AI software accelerates pattern search, facial classification
Representing more than 10 years of development, the software, called Brainchip Studio, uses a spiking neural network. a type of neuromorphic computing that simulates the functionality of the human visual tract. The technology allows the software – which includes advanced facial detection, extraction, and classification algorithms – to work with low-resolution video, and requires only a 24 x 24-pixel image to detect and classify faces.
According to the company, the software was able to detect, extract, and classify in real time more than 500,000 facial images during 3 1/2 hours of video across eight different cameras in a recent field trial. In a separate trial, it processed 36 hours of recorded video in less than two hours while extracting over 150,000 facial images.
The software is designed to address the market for such video analysis, which, says the company, has seen little improvement in capabilities despite the huge growth of video surveillance and exponentially increasing amount of resulting stored video data. “BrainChip Studio’s forensic search capabilities tames this massive amount of video information, making it practical for a single individual to search for exactly what they need across multiple video sources,” says BrainChip’s Senior Vice President of marketing and business development, Robert Beachler.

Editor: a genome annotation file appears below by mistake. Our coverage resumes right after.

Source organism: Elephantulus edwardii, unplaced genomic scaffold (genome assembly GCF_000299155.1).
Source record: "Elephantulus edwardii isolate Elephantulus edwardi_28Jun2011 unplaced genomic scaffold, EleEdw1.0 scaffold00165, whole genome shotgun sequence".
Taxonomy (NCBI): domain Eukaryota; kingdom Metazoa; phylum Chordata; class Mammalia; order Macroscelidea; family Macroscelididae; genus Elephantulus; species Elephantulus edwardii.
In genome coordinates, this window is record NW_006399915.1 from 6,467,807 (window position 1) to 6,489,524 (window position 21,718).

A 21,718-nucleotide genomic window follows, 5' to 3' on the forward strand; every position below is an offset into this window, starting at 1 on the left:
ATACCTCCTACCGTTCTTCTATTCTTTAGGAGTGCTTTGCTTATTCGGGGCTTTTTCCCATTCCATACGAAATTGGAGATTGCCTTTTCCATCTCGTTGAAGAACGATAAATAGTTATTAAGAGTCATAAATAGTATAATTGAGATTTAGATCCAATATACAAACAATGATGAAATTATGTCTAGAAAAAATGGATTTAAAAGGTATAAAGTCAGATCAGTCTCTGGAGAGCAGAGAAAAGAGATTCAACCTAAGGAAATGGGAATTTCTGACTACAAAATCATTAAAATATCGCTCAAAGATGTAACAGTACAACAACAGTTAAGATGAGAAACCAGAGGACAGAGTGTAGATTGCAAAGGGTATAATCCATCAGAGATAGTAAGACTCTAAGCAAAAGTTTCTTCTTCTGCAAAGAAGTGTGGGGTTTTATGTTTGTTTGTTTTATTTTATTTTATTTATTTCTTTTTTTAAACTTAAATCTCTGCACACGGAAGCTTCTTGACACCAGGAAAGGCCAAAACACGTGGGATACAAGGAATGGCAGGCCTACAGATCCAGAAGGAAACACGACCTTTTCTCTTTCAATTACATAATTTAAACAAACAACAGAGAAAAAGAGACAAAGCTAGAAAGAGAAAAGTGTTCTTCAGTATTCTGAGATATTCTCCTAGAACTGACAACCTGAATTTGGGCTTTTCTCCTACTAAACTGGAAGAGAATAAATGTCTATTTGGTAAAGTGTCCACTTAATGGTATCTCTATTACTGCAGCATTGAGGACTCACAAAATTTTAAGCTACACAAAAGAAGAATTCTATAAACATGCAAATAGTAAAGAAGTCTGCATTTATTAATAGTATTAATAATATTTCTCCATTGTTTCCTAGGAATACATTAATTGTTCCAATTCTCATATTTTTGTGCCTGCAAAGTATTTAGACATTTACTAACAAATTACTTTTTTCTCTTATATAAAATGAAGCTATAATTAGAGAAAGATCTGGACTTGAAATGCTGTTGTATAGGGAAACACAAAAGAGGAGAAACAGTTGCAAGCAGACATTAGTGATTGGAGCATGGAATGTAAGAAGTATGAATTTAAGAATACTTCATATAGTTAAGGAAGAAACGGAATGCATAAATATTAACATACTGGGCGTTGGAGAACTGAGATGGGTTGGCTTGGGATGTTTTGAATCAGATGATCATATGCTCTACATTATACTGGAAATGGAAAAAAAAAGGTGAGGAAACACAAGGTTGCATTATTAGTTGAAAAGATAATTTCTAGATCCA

The software can be trained on a single image in milliseconds, enabling rapid searches of video for patterns not previously known. “Unlike current convolutional neural network technologies that require extensive pre-labelled datasets and expensive cloud-based training and acceleration, BrainChip’s spiking neural network can be implemented in software with traditional CPUs and trained on-premise,” says Brainchip founder and CTO, Peter van der Made. “Therefore, BrainChip Studio can be deployed in the field in highly secure environments that may not have cloud connectivity.”
BrainChip Studio operates on Windows and Linux platforms, and is compatible with all major encoded video formats. It is currently available for trials to select law enforcement and intelligence agencies.
‘Face-in-video’ recognition advances with help from Intel FPGAs
BrainChip CEO gives details of neural network architecture
Always-on face recognition promised by new AI chip
The future of video surveillance: HD, hyperspectral and stereoscopic
AI lip-sync algorithm puts words in someone’s mouth